Peter Sunde, Frederik Neij, Gottfrid Svartholm Warg and Carl Lundstrom were collectively found guilty of promoting copyright infringement this week by a Swedish court. They were heavily fined and also each was sentenced to a year in prison. These were the men behind The Pirate Bay, the world's most high-profile file-sharing site.
This rare victory for the entertainment industry could have some double edge implications and now exposes the inconsistency of approach to piracy across borders and media sectors.
The Pirate Bay defendants claim that although shocked by the severity of the judgement they openly expected to loose. The fine of $4.5 million was a fraction of the $17.5 million sought and the ensuing appeal process is likely to be drawn out and long with The Pirate Bay now have nothing to loose and determined to fight on. Every piece of press creates further awareness of the dangers of piracy, the challenges of protecting copyright and also gives the pirates the publicity and market awareness they crave. Some say it also elevates them within an anti establishment sub culture.
Unlike Napster, Kazza and other from the past The Pirate Bay has been found guilty of not storing materials or distributing materials but in providing links to materials. Sunde claims that in doing this, they are not different how services such as Google and search engines work. An interesting perspective when we consider the basis of the Internet itself is based on links, indexes and search and discovery.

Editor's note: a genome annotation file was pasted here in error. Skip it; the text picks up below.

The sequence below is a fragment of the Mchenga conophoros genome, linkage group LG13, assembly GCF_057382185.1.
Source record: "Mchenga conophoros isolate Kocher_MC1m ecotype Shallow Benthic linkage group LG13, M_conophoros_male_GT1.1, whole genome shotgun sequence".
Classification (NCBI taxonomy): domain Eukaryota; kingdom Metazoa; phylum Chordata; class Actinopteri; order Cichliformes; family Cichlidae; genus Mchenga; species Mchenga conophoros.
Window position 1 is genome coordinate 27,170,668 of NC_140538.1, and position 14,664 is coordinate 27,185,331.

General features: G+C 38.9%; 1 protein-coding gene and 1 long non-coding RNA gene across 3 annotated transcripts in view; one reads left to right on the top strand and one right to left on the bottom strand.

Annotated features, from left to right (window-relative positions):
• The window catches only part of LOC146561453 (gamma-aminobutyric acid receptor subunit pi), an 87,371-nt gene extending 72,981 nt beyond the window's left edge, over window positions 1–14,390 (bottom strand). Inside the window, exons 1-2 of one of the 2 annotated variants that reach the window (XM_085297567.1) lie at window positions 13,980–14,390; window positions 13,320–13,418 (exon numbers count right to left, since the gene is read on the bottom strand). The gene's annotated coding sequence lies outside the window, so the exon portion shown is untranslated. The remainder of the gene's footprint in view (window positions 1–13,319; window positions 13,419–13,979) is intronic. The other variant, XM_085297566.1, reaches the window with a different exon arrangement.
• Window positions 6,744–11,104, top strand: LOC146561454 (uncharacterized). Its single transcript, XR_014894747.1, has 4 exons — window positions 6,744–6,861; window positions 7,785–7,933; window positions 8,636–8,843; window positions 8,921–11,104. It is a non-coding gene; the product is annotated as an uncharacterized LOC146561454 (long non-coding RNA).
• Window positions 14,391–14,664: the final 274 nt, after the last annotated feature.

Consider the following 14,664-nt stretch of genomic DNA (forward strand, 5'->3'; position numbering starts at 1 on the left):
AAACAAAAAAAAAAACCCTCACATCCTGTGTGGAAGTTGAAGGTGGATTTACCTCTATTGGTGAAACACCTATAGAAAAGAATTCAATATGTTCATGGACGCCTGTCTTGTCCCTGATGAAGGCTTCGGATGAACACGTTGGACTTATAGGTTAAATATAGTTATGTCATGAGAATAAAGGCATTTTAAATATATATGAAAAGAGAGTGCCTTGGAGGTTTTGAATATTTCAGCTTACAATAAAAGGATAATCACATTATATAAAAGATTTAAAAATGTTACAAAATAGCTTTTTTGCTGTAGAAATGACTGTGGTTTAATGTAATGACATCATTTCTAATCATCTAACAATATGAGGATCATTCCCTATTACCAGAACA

The book industry challenges to digital infringement have not followed the hard line of the music industry. There is the Scribd, Wattpad and eBay piracy files which are not links but hosted or sold product. Yet we see no court action, just a take down notices and slapped wrist behind closed doors. As we have said before we don’t say this is wrong but that we should have a public awareness of the files and offenders. Then there is the Great book Bank Robbery where the party challenged could be seen by many to being rewarded for their infringements. Also rewarded with something that any party involved owned and granted a monopoly of it to boot! This sends out what message?
Copyright will remain a digital battleground but consistency and education are important if the general public are to be brought onboard.
Post a Comment